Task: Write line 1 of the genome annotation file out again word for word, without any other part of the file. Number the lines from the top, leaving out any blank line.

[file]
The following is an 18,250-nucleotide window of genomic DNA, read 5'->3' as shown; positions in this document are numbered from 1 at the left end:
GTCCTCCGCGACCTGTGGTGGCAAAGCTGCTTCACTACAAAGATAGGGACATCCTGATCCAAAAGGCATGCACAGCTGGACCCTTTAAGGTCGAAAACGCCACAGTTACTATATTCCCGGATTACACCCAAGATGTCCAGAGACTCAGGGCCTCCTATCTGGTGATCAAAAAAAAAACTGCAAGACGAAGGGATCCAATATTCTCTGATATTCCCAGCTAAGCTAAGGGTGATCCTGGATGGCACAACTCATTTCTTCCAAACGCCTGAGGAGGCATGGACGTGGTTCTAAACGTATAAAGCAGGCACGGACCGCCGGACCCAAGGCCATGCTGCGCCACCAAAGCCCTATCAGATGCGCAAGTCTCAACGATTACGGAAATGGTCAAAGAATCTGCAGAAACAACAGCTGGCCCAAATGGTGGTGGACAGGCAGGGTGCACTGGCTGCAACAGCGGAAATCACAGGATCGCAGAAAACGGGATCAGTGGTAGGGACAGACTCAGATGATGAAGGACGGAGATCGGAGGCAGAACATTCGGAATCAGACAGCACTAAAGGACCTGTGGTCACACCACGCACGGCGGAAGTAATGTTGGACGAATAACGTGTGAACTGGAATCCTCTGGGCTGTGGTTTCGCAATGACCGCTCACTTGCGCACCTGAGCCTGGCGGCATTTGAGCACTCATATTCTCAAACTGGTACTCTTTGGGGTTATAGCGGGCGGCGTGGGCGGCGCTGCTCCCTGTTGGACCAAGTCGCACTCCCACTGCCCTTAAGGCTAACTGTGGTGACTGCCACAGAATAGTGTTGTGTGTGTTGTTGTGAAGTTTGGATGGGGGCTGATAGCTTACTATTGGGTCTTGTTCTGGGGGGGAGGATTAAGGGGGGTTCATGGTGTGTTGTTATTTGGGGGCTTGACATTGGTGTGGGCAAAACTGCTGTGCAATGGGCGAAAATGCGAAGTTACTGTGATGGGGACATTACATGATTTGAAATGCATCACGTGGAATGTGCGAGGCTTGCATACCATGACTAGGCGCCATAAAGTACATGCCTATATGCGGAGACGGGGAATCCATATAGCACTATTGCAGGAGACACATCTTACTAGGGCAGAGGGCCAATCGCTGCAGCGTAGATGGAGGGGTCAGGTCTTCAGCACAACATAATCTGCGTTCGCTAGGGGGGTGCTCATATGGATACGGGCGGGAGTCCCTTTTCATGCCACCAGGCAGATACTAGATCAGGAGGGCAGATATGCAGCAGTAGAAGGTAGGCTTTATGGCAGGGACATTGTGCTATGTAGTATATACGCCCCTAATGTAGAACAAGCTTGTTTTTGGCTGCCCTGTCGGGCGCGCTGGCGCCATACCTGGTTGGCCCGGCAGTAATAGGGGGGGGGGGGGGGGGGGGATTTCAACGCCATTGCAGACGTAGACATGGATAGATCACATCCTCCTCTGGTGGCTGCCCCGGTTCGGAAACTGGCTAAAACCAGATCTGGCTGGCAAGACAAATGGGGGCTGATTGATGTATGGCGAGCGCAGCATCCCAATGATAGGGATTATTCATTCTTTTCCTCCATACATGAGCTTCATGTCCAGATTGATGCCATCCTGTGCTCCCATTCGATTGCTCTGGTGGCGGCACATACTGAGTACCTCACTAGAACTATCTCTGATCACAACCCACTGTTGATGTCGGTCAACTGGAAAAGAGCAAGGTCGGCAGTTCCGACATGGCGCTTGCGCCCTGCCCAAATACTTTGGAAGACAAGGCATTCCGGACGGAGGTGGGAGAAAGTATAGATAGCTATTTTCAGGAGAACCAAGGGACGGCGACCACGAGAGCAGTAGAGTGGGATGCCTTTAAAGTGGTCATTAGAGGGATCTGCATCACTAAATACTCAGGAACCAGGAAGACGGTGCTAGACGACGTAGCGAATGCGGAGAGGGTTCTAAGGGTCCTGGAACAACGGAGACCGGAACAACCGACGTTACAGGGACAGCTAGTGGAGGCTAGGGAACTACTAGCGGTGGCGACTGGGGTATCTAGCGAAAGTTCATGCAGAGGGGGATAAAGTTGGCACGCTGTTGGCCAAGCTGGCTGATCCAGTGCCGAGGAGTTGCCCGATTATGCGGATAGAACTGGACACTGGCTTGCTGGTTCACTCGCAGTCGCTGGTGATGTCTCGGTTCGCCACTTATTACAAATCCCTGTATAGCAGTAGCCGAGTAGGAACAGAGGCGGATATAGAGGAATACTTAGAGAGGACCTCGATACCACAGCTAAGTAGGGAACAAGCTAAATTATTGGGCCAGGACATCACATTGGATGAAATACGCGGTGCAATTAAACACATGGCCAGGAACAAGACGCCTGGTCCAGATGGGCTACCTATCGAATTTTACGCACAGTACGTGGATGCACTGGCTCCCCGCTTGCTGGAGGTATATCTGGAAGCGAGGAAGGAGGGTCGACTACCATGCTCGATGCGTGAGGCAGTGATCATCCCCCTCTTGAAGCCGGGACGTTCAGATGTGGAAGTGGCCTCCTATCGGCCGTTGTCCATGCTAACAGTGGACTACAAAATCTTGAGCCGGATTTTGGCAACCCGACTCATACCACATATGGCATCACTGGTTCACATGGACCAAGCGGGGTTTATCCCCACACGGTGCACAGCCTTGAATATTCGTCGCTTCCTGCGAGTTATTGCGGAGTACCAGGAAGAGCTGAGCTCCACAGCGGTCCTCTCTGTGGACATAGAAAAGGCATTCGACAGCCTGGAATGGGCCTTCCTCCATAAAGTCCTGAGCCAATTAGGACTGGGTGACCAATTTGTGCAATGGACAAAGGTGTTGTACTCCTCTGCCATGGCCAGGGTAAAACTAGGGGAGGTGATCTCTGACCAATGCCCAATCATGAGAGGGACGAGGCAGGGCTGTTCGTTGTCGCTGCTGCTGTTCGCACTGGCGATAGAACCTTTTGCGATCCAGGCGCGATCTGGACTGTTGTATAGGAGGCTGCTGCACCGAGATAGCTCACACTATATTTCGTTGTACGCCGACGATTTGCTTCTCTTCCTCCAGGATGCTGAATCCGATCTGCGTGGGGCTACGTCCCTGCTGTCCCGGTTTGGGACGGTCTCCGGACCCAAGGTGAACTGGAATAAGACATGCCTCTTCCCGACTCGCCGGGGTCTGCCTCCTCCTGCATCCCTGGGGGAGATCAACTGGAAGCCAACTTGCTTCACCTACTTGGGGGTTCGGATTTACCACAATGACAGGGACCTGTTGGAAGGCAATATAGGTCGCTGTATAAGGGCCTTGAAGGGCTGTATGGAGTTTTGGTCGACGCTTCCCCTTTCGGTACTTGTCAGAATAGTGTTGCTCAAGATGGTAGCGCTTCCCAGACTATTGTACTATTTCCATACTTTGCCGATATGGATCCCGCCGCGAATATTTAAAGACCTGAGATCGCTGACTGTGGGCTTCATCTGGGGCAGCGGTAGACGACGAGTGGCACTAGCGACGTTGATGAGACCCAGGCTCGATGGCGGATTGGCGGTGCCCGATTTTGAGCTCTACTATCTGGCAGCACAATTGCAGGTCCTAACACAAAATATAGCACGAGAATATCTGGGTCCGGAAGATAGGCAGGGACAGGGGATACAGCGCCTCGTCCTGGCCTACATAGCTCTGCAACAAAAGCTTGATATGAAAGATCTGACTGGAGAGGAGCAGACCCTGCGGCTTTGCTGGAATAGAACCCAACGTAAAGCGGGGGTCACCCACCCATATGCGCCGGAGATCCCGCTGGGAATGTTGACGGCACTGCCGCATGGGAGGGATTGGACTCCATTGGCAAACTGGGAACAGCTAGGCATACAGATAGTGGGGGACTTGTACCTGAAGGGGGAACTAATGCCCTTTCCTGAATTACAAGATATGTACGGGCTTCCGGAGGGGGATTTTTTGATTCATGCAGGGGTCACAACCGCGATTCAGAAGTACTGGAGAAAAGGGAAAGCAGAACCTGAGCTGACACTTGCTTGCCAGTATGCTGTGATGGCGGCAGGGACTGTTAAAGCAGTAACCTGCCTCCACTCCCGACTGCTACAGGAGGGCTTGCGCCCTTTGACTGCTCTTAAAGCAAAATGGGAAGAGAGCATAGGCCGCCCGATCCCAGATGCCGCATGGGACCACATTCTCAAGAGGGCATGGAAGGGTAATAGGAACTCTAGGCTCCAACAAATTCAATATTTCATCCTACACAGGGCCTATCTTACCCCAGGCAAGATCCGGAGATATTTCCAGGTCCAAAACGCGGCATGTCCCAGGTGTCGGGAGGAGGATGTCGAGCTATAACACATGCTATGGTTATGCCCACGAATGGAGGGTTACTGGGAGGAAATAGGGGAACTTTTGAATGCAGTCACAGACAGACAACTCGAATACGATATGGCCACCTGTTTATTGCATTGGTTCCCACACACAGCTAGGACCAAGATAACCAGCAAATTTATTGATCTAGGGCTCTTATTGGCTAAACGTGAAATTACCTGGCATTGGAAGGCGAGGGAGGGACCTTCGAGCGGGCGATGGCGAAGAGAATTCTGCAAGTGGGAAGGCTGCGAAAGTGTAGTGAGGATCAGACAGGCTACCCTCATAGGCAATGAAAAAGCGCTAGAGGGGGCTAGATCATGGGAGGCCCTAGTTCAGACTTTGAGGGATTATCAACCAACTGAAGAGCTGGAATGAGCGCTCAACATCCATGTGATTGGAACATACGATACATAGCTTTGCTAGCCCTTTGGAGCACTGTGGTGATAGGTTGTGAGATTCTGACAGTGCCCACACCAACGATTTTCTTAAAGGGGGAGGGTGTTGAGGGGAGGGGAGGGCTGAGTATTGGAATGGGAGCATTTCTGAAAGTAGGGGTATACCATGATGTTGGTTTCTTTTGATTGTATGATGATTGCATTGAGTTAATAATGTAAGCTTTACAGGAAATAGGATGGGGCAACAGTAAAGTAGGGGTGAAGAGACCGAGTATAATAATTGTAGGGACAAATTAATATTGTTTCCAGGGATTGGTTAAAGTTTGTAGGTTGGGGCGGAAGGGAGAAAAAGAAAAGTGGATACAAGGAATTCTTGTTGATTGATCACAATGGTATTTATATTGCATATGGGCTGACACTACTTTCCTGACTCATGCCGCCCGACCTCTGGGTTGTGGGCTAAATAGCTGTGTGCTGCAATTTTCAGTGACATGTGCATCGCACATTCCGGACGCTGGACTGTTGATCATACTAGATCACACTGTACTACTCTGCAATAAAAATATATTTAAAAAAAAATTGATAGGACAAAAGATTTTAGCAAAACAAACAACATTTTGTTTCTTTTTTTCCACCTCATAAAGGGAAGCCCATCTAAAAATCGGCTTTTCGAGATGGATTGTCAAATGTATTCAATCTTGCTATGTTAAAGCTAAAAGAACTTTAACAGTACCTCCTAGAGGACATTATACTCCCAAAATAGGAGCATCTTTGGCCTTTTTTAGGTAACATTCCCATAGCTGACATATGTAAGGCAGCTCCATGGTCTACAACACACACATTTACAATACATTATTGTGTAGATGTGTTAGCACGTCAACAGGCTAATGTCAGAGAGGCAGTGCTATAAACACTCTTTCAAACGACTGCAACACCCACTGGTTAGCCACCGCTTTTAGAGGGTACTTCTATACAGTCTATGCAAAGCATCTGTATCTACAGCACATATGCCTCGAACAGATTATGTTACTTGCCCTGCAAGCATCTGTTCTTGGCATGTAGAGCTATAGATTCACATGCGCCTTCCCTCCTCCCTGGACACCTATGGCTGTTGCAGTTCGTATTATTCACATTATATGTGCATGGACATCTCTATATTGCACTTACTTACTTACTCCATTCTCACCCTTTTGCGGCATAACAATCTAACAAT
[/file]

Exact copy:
The following is an 18,250-nucleotide window of genomic DNA, read 5'->3' as shown; positions in this document are numbered from 1 at the left end: